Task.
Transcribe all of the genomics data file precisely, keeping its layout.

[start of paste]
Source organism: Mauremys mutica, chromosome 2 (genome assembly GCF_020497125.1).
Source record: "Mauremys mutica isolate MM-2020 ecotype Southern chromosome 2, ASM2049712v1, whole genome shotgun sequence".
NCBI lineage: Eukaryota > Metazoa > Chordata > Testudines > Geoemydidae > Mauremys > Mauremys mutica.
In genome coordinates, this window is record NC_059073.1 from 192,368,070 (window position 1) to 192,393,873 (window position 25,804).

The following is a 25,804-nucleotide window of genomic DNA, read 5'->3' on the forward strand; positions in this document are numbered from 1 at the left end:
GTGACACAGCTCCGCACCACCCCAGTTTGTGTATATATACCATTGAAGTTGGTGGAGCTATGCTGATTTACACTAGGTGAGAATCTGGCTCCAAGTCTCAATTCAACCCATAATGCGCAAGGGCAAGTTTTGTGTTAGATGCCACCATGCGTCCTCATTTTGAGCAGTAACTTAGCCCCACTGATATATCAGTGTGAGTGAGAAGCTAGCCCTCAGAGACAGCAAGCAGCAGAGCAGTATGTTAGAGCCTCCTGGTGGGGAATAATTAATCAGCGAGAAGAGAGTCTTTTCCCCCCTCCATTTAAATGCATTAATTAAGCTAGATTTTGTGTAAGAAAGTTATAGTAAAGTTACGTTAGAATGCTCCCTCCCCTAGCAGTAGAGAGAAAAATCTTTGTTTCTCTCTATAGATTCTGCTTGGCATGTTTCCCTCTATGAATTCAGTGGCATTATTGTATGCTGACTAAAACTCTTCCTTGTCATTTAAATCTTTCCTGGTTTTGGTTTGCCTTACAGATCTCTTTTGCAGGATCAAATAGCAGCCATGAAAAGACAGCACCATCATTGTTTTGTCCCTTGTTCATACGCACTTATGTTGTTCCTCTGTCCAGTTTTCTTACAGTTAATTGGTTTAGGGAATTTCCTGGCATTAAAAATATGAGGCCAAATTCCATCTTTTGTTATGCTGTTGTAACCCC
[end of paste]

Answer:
Source organism: Mauremys mutica, chromosome 2 (genome assembly GCF_020497125.1).
Source record: "Mauremys mutica isolate MM-2020 ecotype Southern chromosome 2, ASM2049712v1, whole genome shotgun sequence".
NCBI lineage: Eukaryota > Metazoa > Chordata > Testudines > Geoemydidae > Mauremys > Mauremys mutica.
In genome coordinates, this window is record NC_059073.1 from 192,368,070 (window position 1) to 192,393,873 (window position 25,804).

The following is a 25,804-nucleotide window of genomic DNA, read 5'->3' on the forward strand; positions in this document are numbered from 1 at the left end:
GTGACACAGCTCCGCACCACCCCAGTTTGTGTATATATACCATTGAAGTTGGTGGAGCTATGCTGATTTACACTAGGTGAGAATCTGGCTCCAAGTCTCAATTCAACCCATAATGCGCAAGGGCAAGTTTTGTGTTAGATGCCACCATGCGTCCTCATTTTGAGCAGTAACTTAGCCCCACTGATATATCAGTGTGAGTGAGAAGCTAGCCCTCAGAGACAGCAAGCAGCAGAGCAGTATGTTAGAGCCTCCTGGTGGGGAATAATTAATCAGCGAGAAGAGAGTCTTTTCCCCCCTCCATTTAAATGCATTAATTAAGCTAGATTTTGTGTAAGAAAGTTATAGTAAAGTTACGTTAGAATGCTCCCTCCCCTAGCAGTAGAGAGAAAAATCTTTGTTTCTCTCTATAGATTCTGCTTGGCATGTTTCCCTCTATGAATTCAGTGGCATTATTGTATGCTGACTAAAACTCTTCCTTGTCATTTAAATCTTTCCTGGTTTTGGTTTGCCTTACAGATCTCTTTTGCAGGATCAAATAGCAGCCATGAAAAGACAGCACCATCATTGTTTTGTCCCTTGTTCATACGCACTTATGTTGTTCCTCTGTCCAGTTTTCTTACAGTTAATTGGTTTAGGGAATTTCCTGGCATTAAAAATATGAGGCCAAATTCCATCTTTTGTTATGCTGTTGTAACCCC